From the classification introduced earlier, we know that model-driven and policy-based orchestrators both fall in the category of declarative orchestrators. Model-driven approaches describe services to be orchestrated using service models that represent service topologies, whereas policy-based approaches describe the services to be orchestrated in terms of expected service behaviors and/or outcomes.
Policy-based orchestrators tend to provide simpler interfaces than model-driven orchestrators, since they expect less detail from service designers. Whereas model-driven approaches expect entire service models, policy-based approaches expect declarative policies that express constraints on observable parameters (“capabilities”) of the deployed service (the “context”). Context, capabilities, and constraints are all that is needed for declarative policies.
Policy-based orchestrators appear to have the added advantage that (declarative) policies can be expressed at various levels of abstraction in a policy continuum. This leads to the concept of intent, which refers to declarative policies expressed in terms of business goals.
However, we should ask ourselves if that advantage really only applies to policies, or whether model-driven orchestration can benefit from abstraction as well? The answer is obviously yes, since abstraction is at the core of almost everything we do in software engineering. In fact, a model is in essence nothing more than an abstract representation of the actual entity that is being modeled. If models are (almost by definition) abstract, then clearly we should be able to create different types of models depending on the level of abstraction at which we’re trying to model. Allowing users to model services at a high level of abstraction would simplify the task of the service designer, similar to how intent engines simplify the challenge of creating declarative policies.
This observation leads to an obvious parallel between models and policies: if policies can be expressed at different levels of abstraction in a policy continuum, then it should be equally possible to create models at different levels of abstraction in a model continuum. The following example levels of abstraction could be used in a model continuum:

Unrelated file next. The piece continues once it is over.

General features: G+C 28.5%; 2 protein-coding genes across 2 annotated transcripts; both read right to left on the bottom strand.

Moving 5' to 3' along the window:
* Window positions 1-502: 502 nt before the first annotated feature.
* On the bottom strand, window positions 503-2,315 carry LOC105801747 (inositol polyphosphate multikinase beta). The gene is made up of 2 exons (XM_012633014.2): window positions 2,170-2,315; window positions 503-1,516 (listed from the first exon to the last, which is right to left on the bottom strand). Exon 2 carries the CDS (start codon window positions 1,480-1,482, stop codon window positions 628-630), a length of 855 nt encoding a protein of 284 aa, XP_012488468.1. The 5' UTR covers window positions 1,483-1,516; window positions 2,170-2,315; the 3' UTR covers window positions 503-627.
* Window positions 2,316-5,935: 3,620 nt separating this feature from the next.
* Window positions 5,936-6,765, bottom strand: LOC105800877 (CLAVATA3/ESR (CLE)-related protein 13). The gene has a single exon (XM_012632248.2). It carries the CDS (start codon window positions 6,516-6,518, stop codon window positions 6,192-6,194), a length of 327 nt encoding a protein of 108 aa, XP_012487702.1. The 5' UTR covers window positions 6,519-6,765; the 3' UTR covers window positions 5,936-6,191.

- The business view describes services as products that are available to customers
- The system view describes the system architectural of the service
- The administrator view specifies technologies used for each of the components in the system architecture
- The device view lists specific software modules and/or resource configurations for all of the components of the service
- The instance view captures configurations of each instance
Granted, most model-driven orchestration systems today don’t fully support these levels of abstraction. They expect users to provide service templates that sit at the device view level and can best be described as deployment descriptors: low-level representations of the actual software components to be deployed, coupled with the resource configurations that are required to host those software components. But if intent engines can be expected to have the smarts to map high-level business goals into deployable services, wouldn’t it be reasonable to also expect model-driven orchestrators to be sophisticated enough to translate abstract service models into low-level deployment descriptors? I plan to explore later how such translation could be constructed.